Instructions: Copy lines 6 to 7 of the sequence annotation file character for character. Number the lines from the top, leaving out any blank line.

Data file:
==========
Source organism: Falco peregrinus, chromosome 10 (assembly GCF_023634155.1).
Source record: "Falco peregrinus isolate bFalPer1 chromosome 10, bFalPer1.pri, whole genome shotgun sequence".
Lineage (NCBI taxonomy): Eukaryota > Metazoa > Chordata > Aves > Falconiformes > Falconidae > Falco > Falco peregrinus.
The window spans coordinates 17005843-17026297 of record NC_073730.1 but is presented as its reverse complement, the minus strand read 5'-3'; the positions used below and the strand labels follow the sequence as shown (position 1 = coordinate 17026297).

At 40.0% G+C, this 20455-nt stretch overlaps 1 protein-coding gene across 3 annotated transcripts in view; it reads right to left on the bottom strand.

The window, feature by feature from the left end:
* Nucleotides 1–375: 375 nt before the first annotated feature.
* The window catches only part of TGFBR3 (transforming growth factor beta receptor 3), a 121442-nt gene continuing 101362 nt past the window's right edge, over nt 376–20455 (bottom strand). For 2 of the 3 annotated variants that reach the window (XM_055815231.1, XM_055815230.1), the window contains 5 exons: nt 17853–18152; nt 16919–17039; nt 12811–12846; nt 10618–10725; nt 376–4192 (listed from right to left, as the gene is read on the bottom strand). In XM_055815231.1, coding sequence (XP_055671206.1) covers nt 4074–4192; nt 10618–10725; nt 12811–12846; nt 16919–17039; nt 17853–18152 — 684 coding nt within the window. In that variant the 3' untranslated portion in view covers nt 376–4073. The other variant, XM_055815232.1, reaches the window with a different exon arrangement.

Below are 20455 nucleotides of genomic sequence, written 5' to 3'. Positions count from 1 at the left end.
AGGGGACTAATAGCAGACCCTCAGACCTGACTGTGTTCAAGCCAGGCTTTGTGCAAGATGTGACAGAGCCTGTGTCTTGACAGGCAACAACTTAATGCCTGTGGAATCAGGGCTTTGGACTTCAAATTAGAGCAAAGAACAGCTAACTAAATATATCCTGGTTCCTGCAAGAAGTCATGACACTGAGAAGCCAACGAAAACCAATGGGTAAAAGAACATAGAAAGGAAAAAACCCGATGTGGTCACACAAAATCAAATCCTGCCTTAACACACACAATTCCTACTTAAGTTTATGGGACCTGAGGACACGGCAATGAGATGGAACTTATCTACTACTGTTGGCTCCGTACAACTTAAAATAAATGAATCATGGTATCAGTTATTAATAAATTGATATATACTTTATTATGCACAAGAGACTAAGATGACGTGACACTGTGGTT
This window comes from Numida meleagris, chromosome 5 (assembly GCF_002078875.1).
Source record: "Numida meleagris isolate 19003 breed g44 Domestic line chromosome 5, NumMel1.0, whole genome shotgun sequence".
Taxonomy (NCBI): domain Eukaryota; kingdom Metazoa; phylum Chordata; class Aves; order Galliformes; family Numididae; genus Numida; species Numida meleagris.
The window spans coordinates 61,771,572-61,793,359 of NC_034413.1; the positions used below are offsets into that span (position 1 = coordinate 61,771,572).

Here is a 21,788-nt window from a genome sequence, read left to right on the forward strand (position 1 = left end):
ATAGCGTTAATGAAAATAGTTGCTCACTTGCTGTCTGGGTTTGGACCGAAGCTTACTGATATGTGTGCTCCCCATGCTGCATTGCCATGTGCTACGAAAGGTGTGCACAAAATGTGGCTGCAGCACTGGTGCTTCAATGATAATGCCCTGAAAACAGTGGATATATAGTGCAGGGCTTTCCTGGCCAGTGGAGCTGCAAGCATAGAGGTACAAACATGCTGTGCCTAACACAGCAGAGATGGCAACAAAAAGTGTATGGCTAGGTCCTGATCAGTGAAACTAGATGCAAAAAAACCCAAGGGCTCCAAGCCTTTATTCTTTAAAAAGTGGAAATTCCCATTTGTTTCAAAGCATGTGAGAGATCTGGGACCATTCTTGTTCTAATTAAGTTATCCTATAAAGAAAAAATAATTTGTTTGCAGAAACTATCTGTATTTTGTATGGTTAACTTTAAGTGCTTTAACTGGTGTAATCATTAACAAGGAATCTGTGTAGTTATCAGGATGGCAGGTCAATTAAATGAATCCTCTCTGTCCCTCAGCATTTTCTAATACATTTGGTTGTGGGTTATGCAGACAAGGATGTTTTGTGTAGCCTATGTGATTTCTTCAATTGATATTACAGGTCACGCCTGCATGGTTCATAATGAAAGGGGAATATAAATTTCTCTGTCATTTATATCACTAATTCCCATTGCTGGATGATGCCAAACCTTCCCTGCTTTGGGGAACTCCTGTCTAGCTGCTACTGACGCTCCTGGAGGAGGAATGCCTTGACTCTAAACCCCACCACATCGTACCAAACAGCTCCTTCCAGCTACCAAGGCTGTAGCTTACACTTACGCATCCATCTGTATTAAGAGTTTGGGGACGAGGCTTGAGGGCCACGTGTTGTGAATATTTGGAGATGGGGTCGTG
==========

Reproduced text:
The window, feature by feature from the left end:
* Nucleotides 1–375: 375 nt before the first annotated feature.